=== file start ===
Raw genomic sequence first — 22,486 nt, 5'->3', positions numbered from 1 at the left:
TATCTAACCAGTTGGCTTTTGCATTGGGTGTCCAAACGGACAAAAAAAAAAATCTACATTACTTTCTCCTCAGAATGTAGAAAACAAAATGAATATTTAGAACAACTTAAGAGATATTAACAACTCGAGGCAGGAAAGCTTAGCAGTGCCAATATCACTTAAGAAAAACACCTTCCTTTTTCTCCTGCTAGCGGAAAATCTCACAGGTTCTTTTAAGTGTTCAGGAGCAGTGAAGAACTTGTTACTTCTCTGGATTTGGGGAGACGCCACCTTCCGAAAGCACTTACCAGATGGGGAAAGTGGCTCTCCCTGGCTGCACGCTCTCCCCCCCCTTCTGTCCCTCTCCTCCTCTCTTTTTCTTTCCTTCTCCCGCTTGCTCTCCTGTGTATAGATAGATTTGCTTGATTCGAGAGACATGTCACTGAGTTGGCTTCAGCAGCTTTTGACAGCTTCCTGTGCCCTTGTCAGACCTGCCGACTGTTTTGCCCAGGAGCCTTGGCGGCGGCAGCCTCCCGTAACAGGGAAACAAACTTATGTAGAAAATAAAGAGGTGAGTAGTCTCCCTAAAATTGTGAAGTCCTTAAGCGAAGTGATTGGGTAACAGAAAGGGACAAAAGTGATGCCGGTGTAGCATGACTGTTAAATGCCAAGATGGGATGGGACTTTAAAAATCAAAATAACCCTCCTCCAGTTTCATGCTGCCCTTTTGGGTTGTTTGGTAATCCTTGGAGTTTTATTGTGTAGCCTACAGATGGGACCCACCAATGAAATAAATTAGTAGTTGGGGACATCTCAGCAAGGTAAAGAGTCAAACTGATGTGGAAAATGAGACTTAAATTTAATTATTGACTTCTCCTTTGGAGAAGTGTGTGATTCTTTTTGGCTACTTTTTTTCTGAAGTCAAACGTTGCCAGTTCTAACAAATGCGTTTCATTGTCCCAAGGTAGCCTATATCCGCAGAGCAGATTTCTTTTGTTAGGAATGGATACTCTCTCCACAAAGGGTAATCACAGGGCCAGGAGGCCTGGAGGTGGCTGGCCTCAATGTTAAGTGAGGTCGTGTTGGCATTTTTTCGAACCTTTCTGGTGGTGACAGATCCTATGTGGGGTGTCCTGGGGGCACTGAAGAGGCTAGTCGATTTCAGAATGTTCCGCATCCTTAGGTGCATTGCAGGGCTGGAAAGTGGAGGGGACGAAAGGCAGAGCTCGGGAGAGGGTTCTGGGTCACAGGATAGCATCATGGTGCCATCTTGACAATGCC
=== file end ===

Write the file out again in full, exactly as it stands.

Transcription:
Raw genomic sequence first — 22,486 nt, 5'->3', positions numbered from 1 at the left:
TATCTAACCAGTTGGCTTTTGCATTGGGTGTCCAAACGGACAAAAAAAAAAATCTACATTACTTTCTCCTCAGAATGTAGAAAACAAAATGAATATTTAGAACAACTTAAGAGATATTAACAACTCGAGGCAGGAAAGCTTAGCAGTGCCAATATCACTTAAGAAAAACACCTTCCTTTTTCTCCTGCTAGCGGAAAATCTCACAGGTTCTTTTAAGTGTTCAGGAGCAGTGAAGAACTTGTTACTTCTCTGGATTTGGGGAGACGCCACCTTCCGAAAGCACTTACCAGATGGGGAAAGTGGCTCTCCCTGGCTGCACGCTCTCCCCCCCCTTCTGTCCCTCTCCTCCTCTCTTTTTCTTTCCTTCTCCCGCTTGCTCTCCTGTGTATAGATAGATTTGCTTGATTCGAGAGACATGTCACTGAGTTGGCTTCAGCAGCTTTTGACAGCTTCCTGTGCCCTTGTCAGACCTGCCGACTGTTTTGCCCAGGAGCCTTGGCGGCGGCAGCCTCCCGTAACAGGGAAACAAACTTATGTAGAAAATAAAGAGGTGAGTAGTCTCCCTAAAATTGTGAAGTCCTTAAGCGAAGTGATTGGGTAACAGAAAGGGACAAAAGTGATGCCGGTGTAGCATGACTGTTAAATGCCAAGATGGGATGGGACTTTAAAAATCAAAATAACCCTCCTCCAGTTTCATGCTGCCCTTTTGGGTTGTTTGGTAATCCTTGGAGTTTTATTGTGTAGCCTACAGATGGGACCCACCAATGAAATAAATTAGTAGTTGGGGACATCTCAGCAAGGTAAAGAGTCAAACTGATGTGGAAAATGAGACTTAAATTTAATTATTGACTTCTCCTTTGGAGAAGTGTGTGATTCTTTTTGGCTACTTTTTTTCTGAAGTCAAACGTTGCCAGTTCTAACAAATGCGTTTCATTGTCCCAAGGTAGCCTATATCCGCAGAGCAGATTTCTTTTGTTAGGAATGGATACTCTCTCCACAAAGGGTAATCACAGGGCCAGGAGGCCTGGAGGTGGCTGGCCTCAATGTTAAGTGAGGTCGTGTTGGCATTTTTTCGAACCTTTCTGGTGGTGACAGATCCTATGTGGGGTGTCCTGGGGGCACTGAAGAGGCTAGTCGATTTCAGAATGTTCCGCATCCTTAGGTGCATTGCAGGGCTGGAAAGTGGAGGGGACGAAAGGCAGAGCTCGGGAGAGGGTTCTGGGTCACAGGATAGCATCATGGTGCCATCTTGACAATGCC